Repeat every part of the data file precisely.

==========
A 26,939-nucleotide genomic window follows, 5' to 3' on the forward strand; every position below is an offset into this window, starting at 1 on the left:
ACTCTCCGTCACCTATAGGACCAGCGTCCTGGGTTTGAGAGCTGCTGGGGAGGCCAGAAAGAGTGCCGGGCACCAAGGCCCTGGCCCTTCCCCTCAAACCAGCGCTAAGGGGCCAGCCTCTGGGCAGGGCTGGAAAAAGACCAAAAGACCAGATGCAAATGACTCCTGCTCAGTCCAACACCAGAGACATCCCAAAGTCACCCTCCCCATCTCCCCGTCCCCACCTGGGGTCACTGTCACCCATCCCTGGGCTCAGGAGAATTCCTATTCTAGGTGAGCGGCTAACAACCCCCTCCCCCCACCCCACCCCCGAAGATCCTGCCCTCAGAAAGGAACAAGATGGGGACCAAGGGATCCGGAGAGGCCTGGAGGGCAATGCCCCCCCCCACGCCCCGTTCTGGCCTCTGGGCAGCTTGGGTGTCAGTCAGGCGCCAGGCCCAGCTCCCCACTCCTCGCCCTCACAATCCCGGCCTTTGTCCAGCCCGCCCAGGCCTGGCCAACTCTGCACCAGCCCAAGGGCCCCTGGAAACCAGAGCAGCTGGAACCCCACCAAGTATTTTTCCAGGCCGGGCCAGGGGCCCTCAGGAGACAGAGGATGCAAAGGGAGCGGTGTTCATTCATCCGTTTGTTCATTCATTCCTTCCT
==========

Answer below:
A 26,939-nucleotide genomic window follows, 5' to 3' on the forward strand; every position below is an offset into this window, starting at 1 on the left:
ACTCTCCGTCACCTATAGGACCAGCGTCCTGGGTTTGAGAGCTGCTGGGGAGGCCAGAAAGAGTGCCGGGCACCAAGGCCCTGGCCCTTCCCCTCAAACCAGCGCTAAGGGGCCAGCCTCTGGGCAGGGCTGGAAAAAGACCAAAAGACCAGATGCAAATGACTCCTGCTCAGTCCAACACCAGAGACATCCCAAAGTCACCCTCCCCATCTCCCCGTCCCCACCTGGGGTCACTGTCACCCATCCCTGGGCTCAGGAGAATTCCTATTCTAGGTGAGCGGCTAACAACCCCCTCCCCCCACCCCACCCCCGAAGATCCTGCCCTCAGAAAGGAACAAGATGGGGACCAAGGGATCCGGAGAGGCCTGGAGGGCAATGCCCCCCCCCACGCCCCGTTCTGGCCTCTGGGCAGCTTGGGTGTCAGTCAGGCGCCAGGCCCAGCTCCCCACTCCTCGCCCTCACAATCCCGGCCTTTGTCCAGCCCGCCCAGGCCTGGCCAACTCTGCACCAGCCCAAGGGCCCCTGGAAACCAGAGCAGCTGGAACCCCACCAAGTATTTTTCCAGGCCGGGCCAGGGGCCCTCAGGAGACAGAGGATGCAAAGGGAGCGGTGTTCATTCATCCGTTTGTTCATTCATTCCTTCCT